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Study: TNF inhibitors raise skin cancer risk

Sunday September 11, 2011
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Biological agents used to treat rheumatoid arthritis seem to be associated with an increased risk of skin cancer, according to a systematic review of published research.

Inflammatory arthritis has been linked to an increased risk of some cancers, such as lymphoma and lung cancer, but a lower risk of others, such as bowel and breast cancers. But it has been unclear to what extent tumor necrosis factor inhibitors affect risk. TNF inhibitors include the monoclonal antibodies infliximab and adalimumab and the protein etanercept.

Reporting for the Annals of the Rheumatic Diseases, the researchers based their findings on 21 studies and eight conference abstracts that met their strict inclusion criteria of reporting data on cancer associated with TNF inhibitors. In all, this set provided information on more than 40,000 patients and almost 150,000 cumulative years of exposure to these drugs.

The studies were drawn from an extensive search of clinical research databases and findings presented to the American College of Rheumatology, the European League against Rheumatism and the British Society for Rheumatology between 1998 and 2010.

The pooled risk from seven studies for the development of any cancer showed negligible or no increased risk overall. Two studies indicated no evidence that patients taking TNF inhibitors over the long term were at increased risk of cancer either. And although patients who previously had cancer before were more likely to be diagnosed with the disease again, this pattern was not affected by the use of TNF inhibitors.

But four studies showed that patients treated with these drugs were 45% more likely to develop skin cancer other than melanoma, with two studies indicating that patients taking TNF inhibitors were 79% more likely to develop a melanoma than patients not taking these drugs.

"This systematic review and meta analysis provides reassurance to physicians and patients that the treatment of [rheumatoid arthritis] with TNF inhibitors does not increase the risk of malignancy, particularly lymphoma," the authors wrote. "However, it does appear to increase the risk of skin cancer, including melanoma."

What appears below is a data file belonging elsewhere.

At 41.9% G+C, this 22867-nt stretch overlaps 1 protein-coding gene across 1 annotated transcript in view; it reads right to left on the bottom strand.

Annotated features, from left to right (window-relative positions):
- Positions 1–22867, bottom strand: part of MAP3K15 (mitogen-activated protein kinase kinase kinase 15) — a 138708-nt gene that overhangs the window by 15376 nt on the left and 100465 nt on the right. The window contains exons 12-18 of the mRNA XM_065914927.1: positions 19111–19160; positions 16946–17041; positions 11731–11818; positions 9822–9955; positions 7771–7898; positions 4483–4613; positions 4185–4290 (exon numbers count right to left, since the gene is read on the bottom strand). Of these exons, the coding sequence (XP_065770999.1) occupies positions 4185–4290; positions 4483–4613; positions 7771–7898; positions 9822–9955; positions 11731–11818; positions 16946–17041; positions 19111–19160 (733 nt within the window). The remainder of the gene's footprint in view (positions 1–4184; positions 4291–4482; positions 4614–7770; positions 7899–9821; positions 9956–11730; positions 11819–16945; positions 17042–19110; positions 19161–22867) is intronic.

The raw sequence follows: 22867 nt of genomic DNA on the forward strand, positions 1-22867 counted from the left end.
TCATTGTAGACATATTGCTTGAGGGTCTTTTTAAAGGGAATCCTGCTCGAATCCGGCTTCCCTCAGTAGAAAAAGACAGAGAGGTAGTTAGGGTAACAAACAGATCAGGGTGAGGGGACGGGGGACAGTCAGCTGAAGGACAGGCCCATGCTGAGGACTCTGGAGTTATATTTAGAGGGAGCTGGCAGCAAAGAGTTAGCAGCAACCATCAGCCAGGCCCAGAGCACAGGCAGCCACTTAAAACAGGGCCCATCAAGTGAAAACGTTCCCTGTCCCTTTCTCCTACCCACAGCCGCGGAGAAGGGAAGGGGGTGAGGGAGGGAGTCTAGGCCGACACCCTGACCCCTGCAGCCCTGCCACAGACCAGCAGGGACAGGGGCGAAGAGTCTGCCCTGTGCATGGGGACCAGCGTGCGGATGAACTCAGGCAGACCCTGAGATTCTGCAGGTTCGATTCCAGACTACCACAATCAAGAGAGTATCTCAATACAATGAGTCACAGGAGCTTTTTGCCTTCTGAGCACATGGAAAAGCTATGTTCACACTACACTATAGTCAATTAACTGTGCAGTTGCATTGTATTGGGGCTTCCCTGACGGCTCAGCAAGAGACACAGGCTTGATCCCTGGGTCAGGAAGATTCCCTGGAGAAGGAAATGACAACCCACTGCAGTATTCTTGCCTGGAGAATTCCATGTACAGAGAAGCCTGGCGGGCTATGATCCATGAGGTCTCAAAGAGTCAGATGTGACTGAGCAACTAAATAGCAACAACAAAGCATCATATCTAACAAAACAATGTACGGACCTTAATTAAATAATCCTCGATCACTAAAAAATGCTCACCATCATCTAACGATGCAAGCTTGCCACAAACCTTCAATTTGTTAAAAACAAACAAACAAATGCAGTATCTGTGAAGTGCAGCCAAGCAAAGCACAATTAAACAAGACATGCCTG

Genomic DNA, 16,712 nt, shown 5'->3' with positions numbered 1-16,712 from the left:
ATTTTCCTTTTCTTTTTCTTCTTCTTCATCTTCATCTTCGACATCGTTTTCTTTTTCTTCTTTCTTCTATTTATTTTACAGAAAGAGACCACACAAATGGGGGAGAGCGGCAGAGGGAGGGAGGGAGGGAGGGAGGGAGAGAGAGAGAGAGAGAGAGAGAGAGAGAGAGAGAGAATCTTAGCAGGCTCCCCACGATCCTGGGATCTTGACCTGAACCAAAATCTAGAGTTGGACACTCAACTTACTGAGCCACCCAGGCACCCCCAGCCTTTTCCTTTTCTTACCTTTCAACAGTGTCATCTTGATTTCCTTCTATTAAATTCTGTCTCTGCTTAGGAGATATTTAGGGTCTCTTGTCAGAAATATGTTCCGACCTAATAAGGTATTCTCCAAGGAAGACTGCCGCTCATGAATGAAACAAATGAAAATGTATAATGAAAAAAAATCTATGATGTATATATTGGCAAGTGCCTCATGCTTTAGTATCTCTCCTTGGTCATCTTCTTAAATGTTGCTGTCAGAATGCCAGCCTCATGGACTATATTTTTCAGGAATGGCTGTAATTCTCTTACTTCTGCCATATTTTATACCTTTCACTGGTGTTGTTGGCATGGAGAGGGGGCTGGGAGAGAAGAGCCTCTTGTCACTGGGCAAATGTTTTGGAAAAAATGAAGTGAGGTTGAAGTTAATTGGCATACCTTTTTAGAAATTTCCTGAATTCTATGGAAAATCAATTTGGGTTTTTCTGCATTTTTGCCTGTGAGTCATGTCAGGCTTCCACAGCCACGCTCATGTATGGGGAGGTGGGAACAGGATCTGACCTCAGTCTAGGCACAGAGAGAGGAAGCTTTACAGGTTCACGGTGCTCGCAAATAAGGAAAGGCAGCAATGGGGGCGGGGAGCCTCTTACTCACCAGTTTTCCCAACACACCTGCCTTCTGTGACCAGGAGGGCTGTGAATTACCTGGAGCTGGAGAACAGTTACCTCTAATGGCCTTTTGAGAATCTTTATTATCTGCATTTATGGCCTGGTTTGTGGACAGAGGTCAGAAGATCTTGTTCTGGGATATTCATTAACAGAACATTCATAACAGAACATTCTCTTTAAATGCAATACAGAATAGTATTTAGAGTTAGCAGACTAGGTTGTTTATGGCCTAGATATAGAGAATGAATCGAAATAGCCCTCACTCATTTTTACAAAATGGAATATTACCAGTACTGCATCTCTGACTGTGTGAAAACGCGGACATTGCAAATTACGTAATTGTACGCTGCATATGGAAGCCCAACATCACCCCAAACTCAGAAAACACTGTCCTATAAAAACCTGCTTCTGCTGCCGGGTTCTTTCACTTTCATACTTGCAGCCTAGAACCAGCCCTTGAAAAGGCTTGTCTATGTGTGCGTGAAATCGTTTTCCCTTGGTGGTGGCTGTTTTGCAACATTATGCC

To view the study data, visit http://bit.ly/qQrxOD.

FDA Warning

In other news regarding TNF inhibitors, the U.S. Food and Drug Administration has informed healthcare professionals that the boxed warning for the entire class of TNF-alpha blockers has been updated to include the risk of infection from two bacterial pathogens, Legionella and Listeria.

In addition, the boxed warning and warnings and precautions sections of the labels for all TNFa blockers have been revised to include consistent information about the risk for serious infections and the associated disease-causing pathogens.

Serious, including fatal, infections are a known risk of TNFa blockers, according to the FDA. These infections can involve various organ systems and sites due to bacterial, mycobacterial (tuberculosis), fungal (histoplasmosis, aspergillosis, candidiasis, coccidioidomycosis, blastomycosis, pneumocystosis), viral (hepatitis B) and other organisms that usually do not cause disease in healthy people, but can cause serious illness when a person's immune system has weakened.

The FDA recently reviewed cases of infection in patients treated with TNFa blockers. It said the addition of Legionella and Listeria to the drug tables of TNFa blockers will provide healthcare professionals with more information about opportunistic pathogens that can cause serious infections in patients treated with TNFa blockers.

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